The best ambidextrous gaming mouse
For quite a long time, Steelseries didn’t disturb something to be thankful for: the Sensei was a mainstream able to use both hands mouse, and they let it be. Be that as it may, it’s for some time required a superior sensor to contend with any semblance of the Deathadder and the Logitech G900, and Steelseries has at long last refreshed the Sensei 310. Be that as it may, they didn’t simply give it another sensor: they painstakingly changed its old outline, enhancing it in pretty much every conceivable way.
The new Sensei 310 fits in your grasp simply like the old Sensei, and is an awesome shape for either left-or right-gave gamers searching for a fair sized able to use both hands mouse. That implies it has a couple of indistinguishable thumb catches on the left and the right, a typical issue for able to use both hands mice—it can be very simple to inadvertently tap the wrong side’s catches as you hold with your pinky. In my hours of testing the Sensei 310, that hasn’t happened once. The size and state of the thumb catches has been changed, making it simple to shake your thumb upwards to squeeze them however keeping them off the beaten path of incidental pinky clicks.
Steelseries likewise included another silicone grippy material underneath the thumb catches, which is sweat safe and keeps my thumb bolted precisely where I need it to be. The material of the Sensei 310 is a substantially more pleasant matte plastic, likewise great at shielding the mouse from getting excessively dangerous; it’s a monstrous update from the first Sensei’s metallic body, and furthermore a decent redesign from the old Sensei RAW’s plastic.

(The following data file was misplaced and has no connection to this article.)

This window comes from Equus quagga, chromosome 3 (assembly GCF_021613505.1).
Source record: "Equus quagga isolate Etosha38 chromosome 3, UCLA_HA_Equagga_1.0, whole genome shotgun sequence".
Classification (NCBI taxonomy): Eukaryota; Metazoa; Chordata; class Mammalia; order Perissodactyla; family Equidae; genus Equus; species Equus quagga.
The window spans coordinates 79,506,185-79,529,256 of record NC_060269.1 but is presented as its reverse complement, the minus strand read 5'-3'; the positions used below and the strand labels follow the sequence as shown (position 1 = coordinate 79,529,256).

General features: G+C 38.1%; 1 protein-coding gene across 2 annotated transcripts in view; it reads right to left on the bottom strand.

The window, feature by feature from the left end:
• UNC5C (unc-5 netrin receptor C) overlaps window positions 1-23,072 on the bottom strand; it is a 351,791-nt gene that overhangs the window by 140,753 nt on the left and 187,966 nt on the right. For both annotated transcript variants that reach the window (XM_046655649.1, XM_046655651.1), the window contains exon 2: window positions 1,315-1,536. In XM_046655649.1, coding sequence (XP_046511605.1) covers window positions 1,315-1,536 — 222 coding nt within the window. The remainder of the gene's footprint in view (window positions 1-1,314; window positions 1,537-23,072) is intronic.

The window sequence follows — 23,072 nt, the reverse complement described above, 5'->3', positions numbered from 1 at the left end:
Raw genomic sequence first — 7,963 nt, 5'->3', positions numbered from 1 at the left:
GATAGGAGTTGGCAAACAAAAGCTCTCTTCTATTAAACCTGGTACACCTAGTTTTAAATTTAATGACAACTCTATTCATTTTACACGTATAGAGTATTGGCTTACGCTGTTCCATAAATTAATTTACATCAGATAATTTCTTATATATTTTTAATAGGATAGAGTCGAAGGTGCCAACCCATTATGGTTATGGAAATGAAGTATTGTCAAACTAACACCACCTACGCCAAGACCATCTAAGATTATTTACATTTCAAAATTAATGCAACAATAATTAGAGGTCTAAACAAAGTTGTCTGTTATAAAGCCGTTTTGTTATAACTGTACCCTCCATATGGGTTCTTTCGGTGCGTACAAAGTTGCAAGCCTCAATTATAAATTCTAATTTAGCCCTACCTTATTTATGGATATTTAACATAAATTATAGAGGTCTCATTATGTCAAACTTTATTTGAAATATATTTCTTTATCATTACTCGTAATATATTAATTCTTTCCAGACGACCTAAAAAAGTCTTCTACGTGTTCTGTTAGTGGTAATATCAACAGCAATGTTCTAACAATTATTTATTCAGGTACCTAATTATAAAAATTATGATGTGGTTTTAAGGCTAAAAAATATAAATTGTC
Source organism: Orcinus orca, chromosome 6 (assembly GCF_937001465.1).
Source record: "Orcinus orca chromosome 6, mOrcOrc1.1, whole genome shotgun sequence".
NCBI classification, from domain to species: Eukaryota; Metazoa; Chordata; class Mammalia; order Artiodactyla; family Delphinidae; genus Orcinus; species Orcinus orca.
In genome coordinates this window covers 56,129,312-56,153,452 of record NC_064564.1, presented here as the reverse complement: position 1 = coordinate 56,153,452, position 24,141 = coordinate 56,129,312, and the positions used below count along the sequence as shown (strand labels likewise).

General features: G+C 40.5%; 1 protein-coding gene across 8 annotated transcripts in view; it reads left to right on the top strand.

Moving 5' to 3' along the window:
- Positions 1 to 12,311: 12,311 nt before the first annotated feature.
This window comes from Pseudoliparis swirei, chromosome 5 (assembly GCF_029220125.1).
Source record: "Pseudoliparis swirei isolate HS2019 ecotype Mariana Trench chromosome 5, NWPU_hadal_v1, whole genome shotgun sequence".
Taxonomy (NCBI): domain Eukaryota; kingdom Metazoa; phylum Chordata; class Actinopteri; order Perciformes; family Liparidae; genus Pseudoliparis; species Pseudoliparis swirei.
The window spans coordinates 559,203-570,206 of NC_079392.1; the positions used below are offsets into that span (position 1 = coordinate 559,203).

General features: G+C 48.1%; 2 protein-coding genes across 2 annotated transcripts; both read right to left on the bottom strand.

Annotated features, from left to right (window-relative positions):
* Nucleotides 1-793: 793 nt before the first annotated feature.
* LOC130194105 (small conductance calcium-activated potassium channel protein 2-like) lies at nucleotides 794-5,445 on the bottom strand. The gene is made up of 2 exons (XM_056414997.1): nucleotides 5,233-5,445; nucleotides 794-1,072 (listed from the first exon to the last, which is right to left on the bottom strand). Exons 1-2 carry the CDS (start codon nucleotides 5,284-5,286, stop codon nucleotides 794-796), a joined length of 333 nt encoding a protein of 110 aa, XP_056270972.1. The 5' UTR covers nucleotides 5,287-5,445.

The Sensei 310 looks more rakish than its old outline, yet the way it fits in your grasp is the same. It’s likewise still to a great degree light at 92 grams, making it a simple mouse to move at high speeds without exhausting your wrist. In particular, the Sensei’s new mouse sensor depends on the supreme lord, the PMW 3360 line utilized as a part of numerous gaming mice today. Steelseries worked together with Pixart to make its own one of a kind rendition of the sensor, called TrueMove3.
As indicated by Steelseries, the mouse tracks superbly with no jitter lessening at up to 3,500 CPI, higher than past adaptations of the sensor. It underpins up to 12,000 CPI, however that is a whole lot higher than anybody needs—it’s smarter to utilize a lower CPI and change your in-diversion affectability to coordinate. All things considered, I tried the mouse at sensitivities over 3,500 CPI, and couldn’t identify any jitter or execution issues in jerk shooters like Lawbreakers and Unreal Tournament.
With left-gave mice difficult to find, the Sensei 310 makes an extraordinary alternative for left-gave gamers, and on account of some savvy configuration changes, it’s awesome for any individual who inclines toward the state of an able to use both hands mouse.
While general regardless I incline toward the state of the Deathadder and the top of the line click feel of Logitech’s G900, the Steelseries Sensei 310 offers incredible execution and simple to-utilize, stable programming for modifying catches and CPI settings. Its parchment wheel doesn’t have the delightful haul of Logitech’s, however it works fine and dandy—same for its fundamental left-and right-clicks. From what I’ve utilized, this is at least somewhat great able to use both hands mice.